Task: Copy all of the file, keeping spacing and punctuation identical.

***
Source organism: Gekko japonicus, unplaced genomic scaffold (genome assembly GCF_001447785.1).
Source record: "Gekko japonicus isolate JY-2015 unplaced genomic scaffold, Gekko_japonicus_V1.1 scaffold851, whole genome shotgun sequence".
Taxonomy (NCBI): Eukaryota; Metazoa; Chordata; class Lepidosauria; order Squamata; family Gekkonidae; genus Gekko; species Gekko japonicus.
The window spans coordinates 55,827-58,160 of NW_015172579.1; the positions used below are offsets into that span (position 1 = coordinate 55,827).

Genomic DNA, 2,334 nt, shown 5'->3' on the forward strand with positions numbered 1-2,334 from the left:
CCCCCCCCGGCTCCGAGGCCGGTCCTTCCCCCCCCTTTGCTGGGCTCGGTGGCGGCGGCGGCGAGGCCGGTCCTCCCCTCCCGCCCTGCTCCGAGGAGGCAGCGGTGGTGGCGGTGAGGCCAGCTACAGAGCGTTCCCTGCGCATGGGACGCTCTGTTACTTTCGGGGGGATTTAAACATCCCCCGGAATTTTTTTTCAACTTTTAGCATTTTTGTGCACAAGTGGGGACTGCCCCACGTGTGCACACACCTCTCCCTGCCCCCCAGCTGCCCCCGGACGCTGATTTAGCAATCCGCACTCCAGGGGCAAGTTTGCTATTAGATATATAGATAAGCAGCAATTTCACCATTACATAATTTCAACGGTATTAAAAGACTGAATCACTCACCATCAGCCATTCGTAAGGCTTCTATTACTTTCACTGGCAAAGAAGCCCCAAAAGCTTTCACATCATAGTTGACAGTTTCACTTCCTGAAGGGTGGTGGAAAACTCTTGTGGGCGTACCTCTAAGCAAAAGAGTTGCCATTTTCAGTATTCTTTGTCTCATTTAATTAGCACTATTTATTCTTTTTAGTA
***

Source organism: Gekko japonicus, unplaced genomic scaffold (genome assembly GCF_001447785.1).
Source record: "Gekko japonicus isolate JY-2015 unplaced genomic scaffold, Gekko_japonicus_V1.1 scaffold851, whole genome shotgun sequence".
Taxonomy (NCBI): Eukaryota; Metazoa; Chordata; class Lepidosauria; order Squamata; family Gekkonidae; genus Gekko; species Gekko japonicus.
The window spans coordinates 55,827-58,160 of NW_015172579.1; the positions used below are offsets into that span (position 1 = coordinate 55,827).

Genomic DNA, 2,334 nt, shown 5'->3' on the forward strand with positions numbered 1-2,334 from the left:
CCCCCCCCGGCTCCGAGGCCGGTCCTTCCCCCCCCTTTGCTGGGCTCGGTGGCGGCGGCGGCGAGGCCGGTCCTCCCCTCCCGCCCTGCTCCGAGGAGGCAGCGGTGGTGGCGGTGAGGCCAGCTACAGAGCGTTCCCTGCGCATGGGACGCTCTGTTACTTTCGGGGGGATTTAAACATCCCCCGGAATTTTTTTTCAACTTTTAGCATTTTTGTGCACAAGTGGGGACTGCCCCACGTGTGCACACACCTCTCCCTGCCCCCCAGCTGCCCCCGGACGCTGATTTAGCAATCCGCACTCCAGGGGCAAGTTTGCTATTAGATATATAGATAAGCAGCAATTTCACCATTACATAATTTCAACGGTATTAAAAGACTGAATCACTCACCATCAGCCATTCGTAAGGCTTCTATTACTTTCACTGGCAAAGAAGCCCCAAAAGCTTTCACATCATAGTTGACAGTTTCACTTCCTGAAGGGTGGTGGAAAACTCTTGTGGGCGTACCTCTAAGCAAAAGAGTTGCCATTTTCAGTATTCTTTGTCTCATTTAATTAGCACTATTTATTCTTTTTAGTA